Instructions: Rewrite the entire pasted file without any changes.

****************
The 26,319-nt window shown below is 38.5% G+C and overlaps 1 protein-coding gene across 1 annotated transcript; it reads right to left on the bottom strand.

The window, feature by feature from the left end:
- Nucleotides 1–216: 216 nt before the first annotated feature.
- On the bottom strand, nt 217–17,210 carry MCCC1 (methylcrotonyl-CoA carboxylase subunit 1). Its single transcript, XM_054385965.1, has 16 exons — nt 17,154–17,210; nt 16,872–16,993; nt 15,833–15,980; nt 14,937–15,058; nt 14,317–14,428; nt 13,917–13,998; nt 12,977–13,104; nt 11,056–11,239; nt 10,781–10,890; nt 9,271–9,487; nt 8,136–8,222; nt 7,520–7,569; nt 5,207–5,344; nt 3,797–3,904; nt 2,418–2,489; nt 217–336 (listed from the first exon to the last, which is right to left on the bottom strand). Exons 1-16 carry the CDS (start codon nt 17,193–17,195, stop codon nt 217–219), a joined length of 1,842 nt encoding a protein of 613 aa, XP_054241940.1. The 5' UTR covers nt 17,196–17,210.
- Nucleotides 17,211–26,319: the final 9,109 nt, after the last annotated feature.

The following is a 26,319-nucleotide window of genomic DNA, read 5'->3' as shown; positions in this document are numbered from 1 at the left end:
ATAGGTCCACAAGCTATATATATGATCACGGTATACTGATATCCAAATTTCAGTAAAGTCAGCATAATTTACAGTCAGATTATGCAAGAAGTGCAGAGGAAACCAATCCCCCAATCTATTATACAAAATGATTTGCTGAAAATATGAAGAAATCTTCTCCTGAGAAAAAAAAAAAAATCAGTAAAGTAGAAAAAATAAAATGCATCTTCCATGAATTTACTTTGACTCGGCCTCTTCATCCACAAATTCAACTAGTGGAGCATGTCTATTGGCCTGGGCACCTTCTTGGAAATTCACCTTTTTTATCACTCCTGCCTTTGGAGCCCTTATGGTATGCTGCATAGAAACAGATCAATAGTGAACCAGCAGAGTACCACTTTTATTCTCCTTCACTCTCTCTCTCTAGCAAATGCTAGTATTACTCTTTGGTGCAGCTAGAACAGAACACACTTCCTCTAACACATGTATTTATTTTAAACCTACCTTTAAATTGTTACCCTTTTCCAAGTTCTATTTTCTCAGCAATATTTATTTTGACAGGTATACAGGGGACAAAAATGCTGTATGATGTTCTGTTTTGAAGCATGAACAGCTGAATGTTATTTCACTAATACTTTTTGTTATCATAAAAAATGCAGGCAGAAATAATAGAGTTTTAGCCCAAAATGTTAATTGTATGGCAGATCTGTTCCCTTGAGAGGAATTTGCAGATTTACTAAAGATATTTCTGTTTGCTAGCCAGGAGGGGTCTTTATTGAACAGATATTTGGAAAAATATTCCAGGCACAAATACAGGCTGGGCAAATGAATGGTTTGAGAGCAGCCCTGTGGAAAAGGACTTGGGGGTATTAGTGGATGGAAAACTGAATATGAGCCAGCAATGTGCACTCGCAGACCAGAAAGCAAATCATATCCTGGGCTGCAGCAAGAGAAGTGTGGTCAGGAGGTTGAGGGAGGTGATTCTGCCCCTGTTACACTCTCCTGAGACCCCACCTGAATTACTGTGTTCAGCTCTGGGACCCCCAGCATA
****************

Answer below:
The 26,319-nt window shown below is 38.5% G+C and overlaps 1 protein-coding gene across 1 annotated transcript; it reads right to left on the bottom strand.

The window, feature by feature from the left end:
- Nucleotides 1–216: 216 nt before the first annotated feature.
- On the bottom strand, nt 217–17,210 carry MCCC1 (methylcrotonyl-CoA carboxylase subunit 1). Its single transcript, XM_054385965.1, has 16 exons — nt 17,154–17,210; nt 16,872–16,993; nt 15,833–15,980; nt 14,937–15,058; nt 14,317–14,428; nt 13,917–13,998; nt 12,977–13,104; nt 11,056–11,239; nt 10,781–10,890; nt 9,271–9,487; nt 8,136–8,222; nt 7,520–7,569; nt 5,207–5,344; nt 3,797–3,904; nt 2,418–2,489; nt 217–336 (listed from the first exon to the last, which is right to left on the bottom strand). Exons 1-16 carry the CDS (start codon nt 17,193–17,195, stop codon nt 217–219), a joined length of 1,842 nt encoding a protein of 613 aa, XP_054241940.1. The 5' UTR covers nt 17,196–17,210.
- Nucleotides 17,211–26,319: the final 9,109 nt, after the last annotated feature.

The following is a 26,319-nucleotide window of genomic DNA, read 5'->3' as shown; positions in this document are numbered from 1 at the left end:
ATAGGTCCACAAGCTATATATATGATCACGGTATACTGATATCCAAATTTCAGTAAAGTCAGCATAATTTACAGTCAGATTATGCAAGAAGTGCAGAGGAAACCAATCCCCCAATCTATTATACAAAATGATTTGCTGAAAATATGAAGAAATCTTCTCCTGAGAAAAAAAAAAAAATCAGTAAAGTAGAAAAAATAAAATGCATCTTCCATGAATTTACTTTGACTCGGCCTCTTCATCCACAAATTCAACTAGTGGAGCATGTCTATTGGCCTGGGCACCTTCTTGGAAATTCACCTTTTTTATCACTCCTGCCTTTGGAGCCCTTATGGTATGCTGCATAGAAACAGATCAATAGTGAACCAGCAGAGTACCACTTTTATTCTCCTTCACTCTCTCTCTCTAGCAAATGCTAGTATTACTCTTTGGTGCAGCTAGAACAGAACACACTTCCTCTAACACATGTATTTATTTTAAACCTACCTTTAAATTGTTACCCTTTTCCAAGTTCTATTTTCTCAGCAATATTTATTTTGACAGGTATACAGGGGACAAAAATGCTGTATGATGTTCTGTTTTGAAGCATGAACAGCTGAATGTTATTTCACTAATACTTTTTGTTATCATAAAAAATGCAGGCAGAAATAATAGAGTTTTAGCCCAAAATGTTAATTGTATGGCAGATCTGTTCCCTTGAGAGGAATTTGCAGATTTACTAAAGATATTTCTGTTTGCTAGCCAGGAGGGGTCTTTATTGAACAGATATTTGGAAAAATATTCCAGGCACAAATACAGGCTGGGCAAATGAATGGTTTGAGAGCAGCCCTGTGGAAAAGGACTTGGGGGTATTAGTGGATGGAAAACTGAATATGAGCCAGCAATGTGCACTCGCAGACCAGAAAGCAAATCATATCCTGGGCTGCAGCAAGAGAAGTGTGGTCAGGAGGTTGAGGGAGGTGATTCTGCCCCTGTTACACTCTCCTGAGACCCCACCTGAATTACTGTGTTCAGCTCTGGGACCCCCAGCATA